The Scottish Government has deleted a statement backing plans for underground coal gasification (UCG) from its website after a complaint from an environmental campaigner.

The statement of support for the contoroversial gas extraction technique was in a section of the site entitled Cleaner Coal Technologies, as revealed today by investigative website The Ferret.

It said: “Alternative mining technologies, such as underground coal gasification, are attracting interest both globally and from a number of developers in Scotland. The Scottish Government are supportive of such innovative technologies which offer the potential for a secure, economic and low carbon energy store.”

The statement went on to explain that the first licence for UCG in the UK had been awarded off the coast of Fife, adding that the move was a “positive step in the development of UCG technology”.

But critics of new fossil fuel extraction techniques claimed this is evidence that the Scottish Government's moratorium on fracking and UCG is merely a “cynical delaying tactic” to allow politicians to avoid making a final decision until after the Scottish Parliamentary elections next May.

The statement was spotted - and copied - by a campaigner in Ireland, Geraldine Ring, who runs the @frackfreemps Twitter account.

It was removed after she complained about the apparently contradictory policy positions being promoted by the Scottish Government.

Ring said: "I spotted the statement on their website, on Tuesday October 20. And although I'm not Scottish or even British, I've been paying close attention to developments in Scotland. I came across the UCG page on the Scottish Government website following a conversation with a Scottish friend who believes there's no reason to hold your government to account on this issue."

"I didn't check the website again until October 26 when I noticed the page had been deleted. It wasn't until a few days later that I received a reply from the Scottish government to my email.”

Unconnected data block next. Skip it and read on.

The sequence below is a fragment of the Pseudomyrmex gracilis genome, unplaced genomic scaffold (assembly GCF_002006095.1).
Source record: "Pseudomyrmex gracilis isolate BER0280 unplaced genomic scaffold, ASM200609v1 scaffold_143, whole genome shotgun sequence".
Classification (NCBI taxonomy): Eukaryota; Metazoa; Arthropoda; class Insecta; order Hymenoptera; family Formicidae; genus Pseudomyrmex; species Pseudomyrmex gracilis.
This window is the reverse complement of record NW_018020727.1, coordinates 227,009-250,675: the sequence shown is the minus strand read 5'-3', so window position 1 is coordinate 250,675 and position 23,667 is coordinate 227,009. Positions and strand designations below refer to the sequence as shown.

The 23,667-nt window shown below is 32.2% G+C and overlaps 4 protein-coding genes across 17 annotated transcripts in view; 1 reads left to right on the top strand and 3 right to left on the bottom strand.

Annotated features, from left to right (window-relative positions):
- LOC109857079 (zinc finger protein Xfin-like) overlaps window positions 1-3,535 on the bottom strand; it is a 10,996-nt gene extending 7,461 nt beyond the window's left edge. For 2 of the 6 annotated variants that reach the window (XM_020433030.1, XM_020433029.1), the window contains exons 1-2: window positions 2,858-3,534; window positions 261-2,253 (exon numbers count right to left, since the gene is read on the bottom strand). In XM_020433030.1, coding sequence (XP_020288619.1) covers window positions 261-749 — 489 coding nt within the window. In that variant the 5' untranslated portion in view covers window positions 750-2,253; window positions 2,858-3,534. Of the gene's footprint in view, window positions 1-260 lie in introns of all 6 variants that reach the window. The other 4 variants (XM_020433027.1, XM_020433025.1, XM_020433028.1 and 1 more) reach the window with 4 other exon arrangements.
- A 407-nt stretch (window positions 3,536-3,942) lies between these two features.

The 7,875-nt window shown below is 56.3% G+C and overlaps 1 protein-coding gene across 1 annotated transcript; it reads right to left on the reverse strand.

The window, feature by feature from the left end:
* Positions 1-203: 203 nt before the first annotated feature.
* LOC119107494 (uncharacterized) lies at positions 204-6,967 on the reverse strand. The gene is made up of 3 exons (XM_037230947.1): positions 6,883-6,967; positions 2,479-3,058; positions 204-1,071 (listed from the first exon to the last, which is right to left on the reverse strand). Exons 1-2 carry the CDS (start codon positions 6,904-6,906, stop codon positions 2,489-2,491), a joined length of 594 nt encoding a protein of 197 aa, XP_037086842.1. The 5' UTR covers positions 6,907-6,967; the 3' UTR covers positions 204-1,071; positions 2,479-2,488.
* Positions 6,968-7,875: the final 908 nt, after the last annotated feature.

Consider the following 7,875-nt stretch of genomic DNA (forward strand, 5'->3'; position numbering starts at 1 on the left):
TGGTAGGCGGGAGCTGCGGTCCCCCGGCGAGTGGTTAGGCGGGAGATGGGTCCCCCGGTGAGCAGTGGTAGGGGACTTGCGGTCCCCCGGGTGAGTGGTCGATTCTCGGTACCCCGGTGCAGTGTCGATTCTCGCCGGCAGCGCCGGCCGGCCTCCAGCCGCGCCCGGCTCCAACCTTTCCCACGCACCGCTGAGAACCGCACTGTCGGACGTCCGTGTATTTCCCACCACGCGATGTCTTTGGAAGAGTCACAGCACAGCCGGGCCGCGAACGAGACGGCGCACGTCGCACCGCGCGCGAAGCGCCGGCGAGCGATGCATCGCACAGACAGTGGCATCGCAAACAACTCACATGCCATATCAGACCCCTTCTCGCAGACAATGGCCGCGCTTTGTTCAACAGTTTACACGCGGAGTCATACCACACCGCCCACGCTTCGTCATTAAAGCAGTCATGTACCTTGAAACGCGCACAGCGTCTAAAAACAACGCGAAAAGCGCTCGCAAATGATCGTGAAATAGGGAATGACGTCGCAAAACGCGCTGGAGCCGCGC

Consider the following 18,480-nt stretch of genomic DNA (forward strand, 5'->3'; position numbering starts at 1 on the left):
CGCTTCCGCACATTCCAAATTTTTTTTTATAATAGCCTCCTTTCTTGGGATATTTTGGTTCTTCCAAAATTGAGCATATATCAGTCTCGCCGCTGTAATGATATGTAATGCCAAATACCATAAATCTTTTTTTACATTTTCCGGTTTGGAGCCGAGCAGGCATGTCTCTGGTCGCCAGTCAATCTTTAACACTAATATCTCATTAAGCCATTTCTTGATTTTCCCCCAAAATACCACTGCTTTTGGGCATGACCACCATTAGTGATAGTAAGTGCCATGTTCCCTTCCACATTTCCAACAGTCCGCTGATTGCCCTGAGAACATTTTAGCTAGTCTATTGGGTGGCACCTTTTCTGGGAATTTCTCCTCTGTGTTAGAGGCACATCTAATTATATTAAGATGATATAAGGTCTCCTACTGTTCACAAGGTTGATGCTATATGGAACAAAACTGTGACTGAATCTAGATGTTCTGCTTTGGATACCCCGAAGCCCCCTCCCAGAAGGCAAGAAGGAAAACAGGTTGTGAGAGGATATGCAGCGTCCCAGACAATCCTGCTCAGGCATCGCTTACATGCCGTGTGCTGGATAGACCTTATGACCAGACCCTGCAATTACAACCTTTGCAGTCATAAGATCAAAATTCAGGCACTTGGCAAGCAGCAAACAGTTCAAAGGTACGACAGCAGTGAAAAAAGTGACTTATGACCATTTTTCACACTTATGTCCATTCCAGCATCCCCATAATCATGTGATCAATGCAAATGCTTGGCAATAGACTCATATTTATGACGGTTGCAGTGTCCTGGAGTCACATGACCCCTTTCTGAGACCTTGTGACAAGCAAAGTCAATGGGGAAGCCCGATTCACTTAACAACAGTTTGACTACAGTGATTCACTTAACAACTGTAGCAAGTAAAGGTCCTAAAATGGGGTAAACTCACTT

In response, the Scottish Government said that its statement supporting was removed due to its “historic nature”.

It added: “The Scottish Government is committed to open and accurate communication: the information to which you have referred has therefore been removed from the website due to its historic nature. This action was necessary to ensure that the website correctly reflects the Scottish Government’s position on UCG.”

"The accuracy of the information we present is an important aspect of our commitment to open and transparent government. In line with this commitment, the Scottish Government has carefully considered the views being expressed on UCG.”

"On 8 October the Scottish Government announced a moratorium on UCG. This moratorium is in line with the cautious, evidence-based approach we have taken towards unconventional oil and gas, and will allow us to carefully examine this new technology and the issues concerning communities.”

However, environmental groups also criticised the Scottish Government.

Billy McChord, of Stirling Against Unconventional Gas Development, said: "This report from the Scottish Government's own website stating that "the Scottish Government are supportive of such ...technologies" will only serve to confirm the fears of many communities.

"It would appear that contrary to the mood music emanating from Government ministers at Holyrood, that the moratorium is merely a cynical delaying tactic, postponing the desecration of our environment and risking the public health of our citizens until after the Holyrood election in May 2016.”

Juliana Muir, founder of another campaign group opposed to UCG called Our Forth, said: "Communities like ours are completely opposed to underground coal gasification, as a recent survey by our community council has proved with over 90 per cent opposition in Portobello.”

Scottish Green MSP Alison Johnstone said: "Whether it's Energy Minister Fergus Ewing asking us not to close our minds to experimental drilling, or First Minister Nicola Sturgeon suggesting research is better than saying no to developing coal gas, the SNP have consistently attempted to fudge this issue.”

"UCG remains a distraction from the real opportunities Scotland has to create good jobs in energy efficient housing, renewables and oil and gas decommissioning."